Hong Kong Med J 2004;10:271-5 | Number 4, August 2004
Early magnetic resonance imaging of radiographically occult osteoporotic fractures of the femoral neck
YP Lee, JF Griffith, GE Antonio, N Tang, KS Leung
Department of Diagnostic Radiology and Organ Imaging, The Chinese University of Hong Kong, Prince of Wales Hospital, Shatin, Hong Kong
Osteoporosis is associated with thinning of cortical and trabecular bone, which reduces bone strength and predisposes individuals to fracture development. Femoral neck fractures in patients with osteoporosis may not be apparent on radiographs. Magnetic resonance imaging is useful at detecting these radiographically occult fractures; yet, the practice has not been widely adopted in Hong Kong. In this article, we review our experience of early magnetic resonance imaging in this clinical context—that is, imaging performed within 48 hours of presentation to hospital. Twenty-eight patients (age range, 69-93 years) over a 3-year period were studied. Magnetic resonance imaging revealed radiographically occult neck fractures in 14 (50%) cases (equivalent to 4% of all femoral neck fractures). These fractures were treated surgically (64%) or conservatively (36%) with good bone healing and clinical outcome. When no femoral neck fracture was present, magnetic resonance imaging revealed an alternative cause for symptoms in all 14 cases. We strongly endorse the use of early magnetic resonance imaging for patients with osteoporosis who have a clinically suspected femoral neck fracture that is not visible radiographically.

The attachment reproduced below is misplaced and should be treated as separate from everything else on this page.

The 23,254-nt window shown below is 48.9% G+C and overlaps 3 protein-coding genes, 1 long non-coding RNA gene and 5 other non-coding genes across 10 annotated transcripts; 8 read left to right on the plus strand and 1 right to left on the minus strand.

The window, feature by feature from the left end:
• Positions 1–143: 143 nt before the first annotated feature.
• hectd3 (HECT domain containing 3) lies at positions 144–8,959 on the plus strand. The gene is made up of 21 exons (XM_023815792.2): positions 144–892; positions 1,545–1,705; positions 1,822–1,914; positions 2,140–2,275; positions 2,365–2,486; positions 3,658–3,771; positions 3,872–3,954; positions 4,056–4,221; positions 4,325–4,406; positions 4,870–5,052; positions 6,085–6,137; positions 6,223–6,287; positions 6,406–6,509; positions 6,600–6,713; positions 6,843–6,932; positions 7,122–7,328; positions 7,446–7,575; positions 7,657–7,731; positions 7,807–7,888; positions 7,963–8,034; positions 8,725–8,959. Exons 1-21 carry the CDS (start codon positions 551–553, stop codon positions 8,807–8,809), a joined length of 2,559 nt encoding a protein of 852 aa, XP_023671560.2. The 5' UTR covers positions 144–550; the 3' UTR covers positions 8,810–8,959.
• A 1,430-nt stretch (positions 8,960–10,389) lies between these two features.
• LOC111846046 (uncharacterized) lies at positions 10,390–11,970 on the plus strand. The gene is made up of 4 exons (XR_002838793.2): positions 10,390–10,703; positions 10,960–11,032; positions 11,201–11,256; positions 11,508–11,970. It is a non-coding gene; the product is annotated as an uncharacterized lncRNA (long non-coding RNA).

Key words: Aged; Femoral neck fractures; Magnetic resonance imaging; Osteoporosis
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